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A minor interest of mine (it doesn’t yet rise to the level of hobby) is strategy and simulation games for the computer. I have always been fascinated by things like trains and airplanes and I had a model railroad and dreamed of learning to fly. As an historian, I have studied battles and contests between nations and naturally engage in a bit of “what if.” Before desktop computers I played war games on table tops and even played by mail where we used stock indices to calculate the rolls of dice. Those games took months and years. I had the Battle of Gettysburg set up with dozens of counters (the little cardboard pieces that represent units) in precise locations depicting the first day. Then a little girl who visited us decided she would mix it all up. That was the last play-by-mail game I tried. (The little girl is in grad school now I think.)

Then personal computers came along. I watched how microprocessers compressed the time and effort needed to execute moves and the computer watched that you obeyed the rules. You could even play the computer. This last feature eliminated the need to deal with boys and grown men with more imagination than social maturity.

I got a copy of Flight Simulator when it was black and white and played from a 5 1/4 inch floppy disk (which was really floppy) using the number keys in lieu of a joystick. As the microprocessers grew in power so the games grew in beauty and sophistication. Flight Simulator became full color and offered a variety of aircraft over varied geographies. When Train Simulator came along I had to have a copy of that. I even got a little game that recreated toy Lionel trains in a train set.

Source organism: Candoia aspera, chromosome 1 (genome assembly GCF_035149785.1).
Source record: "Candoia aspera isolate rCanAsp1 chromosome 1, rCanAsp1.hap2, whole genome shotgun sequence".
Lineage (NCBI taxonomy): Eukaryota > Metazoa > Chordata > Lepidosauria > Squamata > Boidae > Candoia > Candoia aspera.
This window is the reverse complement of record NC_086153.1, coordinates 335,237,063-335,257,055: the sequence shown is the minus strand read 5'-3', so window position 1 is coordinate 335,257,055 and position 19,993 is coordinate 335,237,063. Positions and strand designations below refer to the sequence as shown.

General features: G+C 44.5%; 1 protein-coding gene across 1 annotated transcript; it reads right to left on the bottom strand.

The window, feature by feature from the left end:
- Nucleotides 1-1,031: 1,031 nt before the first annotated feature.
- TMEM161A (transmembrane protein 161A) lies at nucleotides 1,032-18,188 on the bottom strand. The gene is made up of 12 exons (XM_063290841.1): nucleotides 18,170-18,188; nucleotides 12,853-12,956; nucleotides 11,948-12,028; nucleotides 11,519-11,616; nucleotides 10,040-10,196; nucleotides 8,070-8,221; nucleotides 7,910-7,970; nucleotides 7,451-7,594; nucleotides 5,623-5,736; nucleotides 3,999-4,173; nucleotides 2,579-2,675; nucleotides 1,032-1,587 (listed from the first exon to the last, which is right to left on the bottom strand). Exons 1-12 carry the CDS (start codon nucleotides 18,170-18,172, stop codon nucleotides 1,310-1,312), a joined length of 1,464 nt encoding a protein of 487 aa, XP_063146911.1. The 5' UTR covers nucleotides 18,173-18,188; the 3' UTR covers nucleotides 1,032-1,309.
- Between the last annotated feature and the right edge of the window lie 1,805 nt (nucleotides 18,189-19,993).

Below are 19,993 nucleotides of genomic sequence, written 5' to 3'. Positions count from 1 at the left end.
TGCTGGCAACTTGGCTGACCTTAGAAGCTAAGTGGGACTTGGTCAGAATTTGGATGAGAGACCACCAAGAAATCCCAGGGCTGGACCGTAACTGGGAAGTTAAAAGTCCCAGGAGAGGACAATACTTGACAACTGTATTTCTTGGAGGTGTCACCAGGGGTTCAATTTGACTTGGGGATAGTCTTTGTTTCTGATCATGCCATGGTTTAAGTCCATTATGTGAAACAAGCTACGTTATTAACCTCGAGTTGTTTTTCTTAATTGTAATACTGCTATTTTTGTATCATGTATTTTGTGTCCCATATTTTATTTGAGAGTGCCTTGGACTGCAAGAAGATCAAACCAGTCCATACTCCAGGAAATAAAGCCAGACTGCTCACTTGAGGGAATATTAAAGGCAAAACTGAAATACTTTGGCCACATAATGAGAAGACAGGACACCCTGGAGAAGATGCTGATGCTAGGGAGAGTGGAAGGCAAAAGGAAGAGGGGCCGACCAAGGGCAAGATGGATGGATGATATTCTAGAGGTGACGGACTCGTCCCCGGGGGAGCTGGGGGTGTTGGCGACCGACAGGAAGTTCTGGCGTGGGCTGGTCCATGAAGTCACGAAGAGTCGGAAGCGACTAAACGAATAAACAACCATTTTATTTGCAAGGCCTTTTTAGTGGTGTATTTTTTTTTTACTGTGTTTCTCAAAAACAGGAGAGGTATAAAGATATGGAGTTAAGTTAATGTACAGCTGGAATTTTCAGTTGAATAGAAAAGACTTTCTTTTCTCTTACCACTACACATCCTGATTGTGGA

The simulation games are another animal. With Civilization II and III I occupied wildernesses, planned and built cities and civilizations, and constructed empires. The same thing with the Age of Empire series. The Civilization games are particularly good way to consume an entire Saturday. I had to choose between games and several editions of Age of Empires went in a yard sale.

In Railroad Tycoon I didn’t so much operate trains as built and ran entire railroads complete with finances and stock manipulations. I spanned the North American continent and exploited China. I acquired Roller Coaster Tycoon and Sim City. But I also have a life to pursue, so these will have to wait until my life is nothing but free time.

My friend Steve introduced me to Rome, a very realistic (without the smells) recreation of the rise of the Roman Empire that cannot be played in one day. So you save the game and come back to it until some other faction obliterates you.

My latest acquisition is a sequel to Rome. Empire: Total War takes me into the struggles of the 18th Century where England, France, and Spain battle over control of the world. It has both land scenarios – lines of soldiers hammering away with muskets and bayonets – and sea scenarios. I am a sucker for the sea battles since I was an early devotee to the writings of C.S. Forester (Horatio Hornblower) and Patrick O’Brian (Jack Aubrey). The ships really sail.

All these games have an online and network capability. Online is where you find someone on the Internet, usually a fourteen-year-old boy, to kick your butt. Network is computers in the same house or office. I haven’t tried either since I would be sad to be beaten and insulted by some teenager in Finland.

Here’s hoping that computer gaming doesn’t prevent me from blogging.

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